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Adam 
masc. proper name, Biblical name of the first man, progenitor of the human race, from Hebrew adam "man," literally "(the one formed from the) ground" (Hebrew adamah "ground"); compare Latin homo "man," humanus "human," humus "earth, ground, soil."

The name was also used to signify the evil inherent in human nature (as a consequence of Adam's fall), and other qualities (nakedness, gardening) associated with the biblical Adam. Adam's ale "water" is from 1640s. To not know (someone) from Adam "not know him at all" is first recorded 1784. The pet form of the name in Middle English was Addy, hence Addison; other old pet forms (Adkin, Adcock) also survive in surnames.
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pre-adamite (n.)

also preadamite, "one who lived before Adam," 1660s, from pre- + Adam + -ite. Originally in reference to the supposed progenitors of the Gentiles, based on a belief that the biblical Adam was the first parent only of the Jews and their kin.

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Adamite (n.)
"human being, descendant of Adam" the Biblical first man, 1630s, from Adam + -ite (1). Used from 1620s in reference to perfectionist sects or groups that practice nudism (or, as a 1657 poem has it, "Cast off their petticoats and breeches"), recalling the state of Adam before the Fall. They sprang up 2c. in North Africa, 14c.-15c. in central Europe, and occasionally elsewhere since. Related: Adamic; Adamitic; Adamitism.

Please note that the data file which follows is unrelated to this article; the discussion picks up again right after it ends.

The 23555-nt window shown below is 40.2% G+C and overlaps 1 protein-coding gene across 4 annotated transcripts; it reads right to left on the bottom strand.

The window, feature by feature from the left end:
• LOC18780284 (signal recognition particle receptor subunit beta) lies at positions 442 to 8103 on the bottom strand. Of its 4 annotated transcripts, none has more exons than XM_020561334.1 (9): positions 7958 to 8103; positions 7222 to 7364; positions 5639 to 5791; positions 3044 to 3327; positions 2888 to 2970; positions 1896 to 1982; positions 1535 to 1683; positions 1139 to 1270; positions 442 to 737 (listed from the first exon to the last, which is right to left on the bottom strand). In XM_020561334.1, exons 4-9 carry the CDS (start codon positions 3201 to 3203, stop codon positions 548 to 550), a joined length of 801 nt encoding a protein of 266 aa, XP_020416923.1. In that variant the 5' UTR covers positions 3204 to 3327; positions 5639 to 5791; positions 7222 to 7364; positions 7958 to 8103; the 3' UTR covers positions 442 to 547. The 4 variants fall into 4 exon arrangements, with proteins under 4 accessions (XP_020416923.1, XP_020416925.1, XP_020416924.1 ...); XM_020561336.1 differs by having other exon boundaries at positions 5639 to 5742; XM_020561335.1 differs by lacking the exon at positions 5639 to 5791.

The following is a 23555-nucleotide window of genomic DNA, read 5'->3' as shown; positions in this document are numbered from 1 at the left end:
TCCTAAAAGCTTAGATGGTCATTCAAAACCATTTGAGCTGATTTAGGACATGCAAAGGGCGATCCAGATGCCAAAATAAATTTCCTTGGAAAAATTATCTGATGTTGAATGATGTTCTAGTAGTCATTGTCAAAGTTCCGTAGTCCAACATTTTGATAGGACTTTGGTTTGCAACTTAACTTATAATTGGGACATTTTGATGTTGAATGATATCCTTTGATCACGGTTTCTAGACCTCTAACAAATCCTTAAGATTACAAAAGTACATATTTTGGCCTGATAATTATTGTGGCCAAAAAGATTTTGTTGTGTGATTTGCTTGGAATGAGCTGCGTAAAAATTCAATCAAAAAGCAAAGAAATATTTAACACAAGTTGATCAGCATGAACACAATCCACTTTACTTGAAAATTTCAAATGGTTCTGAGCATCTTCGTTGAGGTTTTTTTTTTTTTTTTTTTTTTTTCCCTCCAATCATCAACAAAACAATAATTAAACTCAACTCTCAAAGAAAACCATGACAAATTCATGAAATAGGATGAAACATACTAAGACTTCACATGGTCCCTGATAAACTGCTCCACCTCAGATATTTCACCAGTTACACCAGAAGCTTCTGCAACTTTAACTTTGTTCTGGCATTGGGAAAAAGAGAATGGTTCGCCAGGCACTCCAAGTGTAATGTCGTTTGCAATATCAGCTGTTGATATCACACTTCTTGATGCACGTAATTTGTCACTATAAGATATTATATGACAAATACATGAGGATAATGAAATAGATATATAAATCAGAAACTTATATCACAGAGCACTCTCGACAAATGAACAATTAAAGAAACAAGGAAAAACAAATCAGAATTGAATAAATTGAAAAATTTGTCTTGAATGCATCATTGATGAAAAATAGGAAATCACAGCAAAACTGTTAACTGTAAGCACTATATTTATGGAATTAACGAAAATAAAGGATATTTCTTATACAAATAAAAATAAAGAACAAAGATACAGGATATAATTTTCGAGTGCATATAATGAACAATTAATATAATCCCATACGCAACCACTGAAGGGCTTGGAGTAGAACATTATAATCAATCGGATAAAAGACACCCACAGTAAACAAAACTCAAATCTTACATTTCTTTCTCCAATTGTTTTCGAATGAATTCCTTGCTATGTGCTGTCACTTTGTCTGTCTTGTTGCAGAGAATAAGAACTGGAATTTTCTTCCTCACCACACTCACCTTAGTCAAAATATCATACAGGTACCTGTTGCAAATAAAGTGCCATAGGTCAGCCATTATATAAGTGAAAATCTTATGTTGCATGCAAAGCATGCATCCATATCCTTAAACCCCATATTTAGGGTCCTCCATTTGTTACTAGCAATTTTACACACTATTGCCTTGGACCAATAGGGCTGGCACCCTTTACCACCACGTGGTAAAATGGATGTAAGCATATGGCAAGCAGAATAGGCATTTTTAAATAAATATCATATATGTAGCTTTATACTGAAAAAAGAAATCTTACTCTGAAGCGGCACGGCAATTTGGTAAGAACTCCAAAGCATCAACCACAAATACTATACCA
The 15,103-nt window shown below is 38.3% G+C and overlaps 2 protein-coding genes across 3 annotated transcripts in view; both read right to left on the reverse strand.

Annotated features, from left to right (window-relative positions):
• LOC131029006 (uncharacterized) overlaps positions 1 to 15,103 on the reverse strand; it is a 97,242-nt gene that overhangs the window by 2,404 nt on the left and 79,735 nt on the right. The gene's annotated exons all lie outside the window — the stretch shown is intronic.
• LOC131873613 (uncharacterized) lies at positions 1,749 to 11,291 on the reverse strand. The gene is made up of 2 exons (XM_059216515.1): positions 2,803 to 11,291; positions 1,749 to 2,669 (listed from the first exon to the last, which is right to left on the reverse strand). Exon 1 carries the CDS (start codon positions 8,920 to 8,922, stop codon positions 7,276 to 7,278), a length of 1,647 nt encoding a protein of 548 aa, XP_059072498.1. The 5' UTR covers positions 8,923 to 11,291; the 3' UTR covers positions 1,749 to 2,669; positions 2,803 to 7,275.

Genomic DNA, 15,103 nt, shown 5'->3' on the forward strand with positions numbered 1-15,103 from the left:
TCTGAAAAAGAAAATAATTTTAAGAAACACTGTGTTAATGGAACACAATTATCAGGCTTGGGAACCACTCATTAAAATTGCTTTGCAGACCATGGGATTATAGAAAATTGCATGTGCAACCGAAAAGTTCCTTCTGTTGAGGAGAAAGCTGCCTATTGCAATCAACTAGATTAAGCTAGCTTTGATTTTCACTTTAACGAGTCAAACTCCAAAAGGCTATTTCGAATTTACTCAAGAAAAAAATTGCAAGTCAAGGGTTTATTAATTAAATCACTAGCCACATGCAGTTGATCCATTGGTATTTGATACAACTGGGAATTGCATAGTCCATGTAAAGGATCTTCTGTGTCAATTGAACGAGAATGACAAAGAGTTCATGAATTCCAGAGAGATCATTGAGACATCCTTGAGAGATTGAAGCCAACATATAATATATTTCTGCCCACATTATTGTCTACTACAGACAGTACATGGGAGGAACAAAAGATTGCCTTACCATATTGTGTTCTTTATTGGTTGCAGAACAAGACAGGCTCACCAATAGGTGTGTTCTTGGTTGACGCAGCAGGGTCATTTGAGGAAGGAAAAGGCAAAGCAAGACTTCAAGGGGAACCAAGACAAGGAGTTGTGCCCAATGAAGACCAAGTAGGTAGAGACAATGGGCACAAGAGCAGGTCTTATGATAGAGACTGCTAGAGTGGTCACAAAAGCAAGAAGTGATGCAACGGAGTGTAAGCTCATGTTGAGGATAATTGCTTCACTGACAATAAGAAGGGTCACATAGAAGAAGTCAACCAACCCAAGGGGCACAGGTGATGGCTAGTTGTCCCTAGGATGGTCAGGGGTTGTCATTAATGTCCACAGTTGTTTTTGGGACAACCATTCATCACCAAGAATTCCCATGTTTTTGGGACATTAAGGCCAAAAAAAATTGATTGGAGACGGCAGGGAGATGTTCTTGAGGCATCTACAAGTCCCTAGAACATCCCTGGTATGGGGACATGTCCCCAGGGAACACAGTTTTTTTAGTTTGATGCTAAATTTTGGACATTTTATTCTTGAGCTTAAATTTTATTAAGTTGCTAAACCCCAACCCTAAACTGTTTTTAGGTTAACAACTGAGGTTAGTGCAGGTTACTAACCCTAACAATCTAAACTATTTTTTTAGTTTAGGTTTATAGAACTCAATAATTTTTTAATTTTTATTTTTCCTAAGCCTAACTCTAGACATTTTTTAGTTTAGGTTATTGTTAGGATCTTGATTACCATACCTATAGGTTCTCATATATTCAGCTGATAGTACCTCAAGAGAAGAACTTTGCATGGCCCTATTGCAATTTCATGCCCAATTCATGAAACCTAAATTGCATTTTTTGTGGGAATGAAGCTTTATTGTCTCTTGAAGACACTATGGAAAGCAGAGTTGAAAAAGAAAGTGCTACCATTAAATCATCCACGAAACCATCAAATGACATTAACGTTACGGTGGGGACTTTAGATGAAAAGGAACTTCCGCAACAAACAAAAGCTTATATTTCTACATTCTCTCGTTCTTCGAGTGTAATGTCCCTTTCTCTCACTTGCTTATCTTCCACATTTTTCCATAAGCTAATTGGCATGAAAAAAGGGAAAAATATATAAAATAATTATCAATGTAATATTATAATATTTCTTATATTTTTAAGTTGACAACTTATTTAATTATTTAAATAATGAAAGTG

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Adam's apple (n.)
bulge in the throat caused by the cartilage of the larynx, 1731, corresponding to Latin pomum Adami, perhaps an inexact translation of Hebrew tappuah haadam, literally "man's swelling," from ha-adam "the man" + tappuah "anything swollen." The reference is to the legend that a piece of the forbidden fruit (commonly believed to have been an apple) that Eve gave Adam stuck in his throat. It is more prominent in men than women. The term is mentioned early 15c. as the name of an actual oriental and Mediterranean fruit, a variety of lime with an indentation fancied to resemble the marks of Adam's teeth.
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Lilith 
female evil spirit, in medieval Hebrew folklore the first wife of Adam, from Hebrew Lilith, from Akkadian Lilitu, which is connected by folk etymology with Hebrew laylah "night."
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Seth 
masc. proper name, Biblical third son of Adam, literally "set, appointed," from Hebrew Sheth, from shith "to put, set." The Gnostic sect of Sethites (2c.) believed Christ was a reappearance of Seth, whom they venerated as the first spiritual man.
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Abel 
masc. proper name, in the Old Testament the second son of Adam and Eve, from Hebrew Hebhel, literally "breath," also "vanity;" "so called from his short life and sudden death" [Thayer].
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fig (n.2)
"dress, equipment," 1823, in phrase in full fig; hence "condition, state of preparedness" (1883). Said to be an abbreviation of figure (n.), perhaps from the abbreviation of that word in plate illustrations in books, etc. According to others, from the fig leaves of Adam and Eve. Related: Figgery.
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Paleozoic (adj.)

in reference to the geological era between the Precambrian and the Mesozoic, a geological series characterized by the earliest record of modern life forms, 1838, coined by Adam Sedgwick (1785-1873) from paleo- "ancient" + Greek zoe "life" (from PIE root *gwei- "to live") + -ic.

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chiasmus (n.)

in grammar, "the arrangement of repeated, parallel, or contrasted words or phrases in pairs with inversion of word order," 1850, Latinized from Greek khiasmos "a placing crosswise, diagonal arrangement" (see chi).

Adam, first of men,
To first of women, Eve.
["Paradise Lost"]
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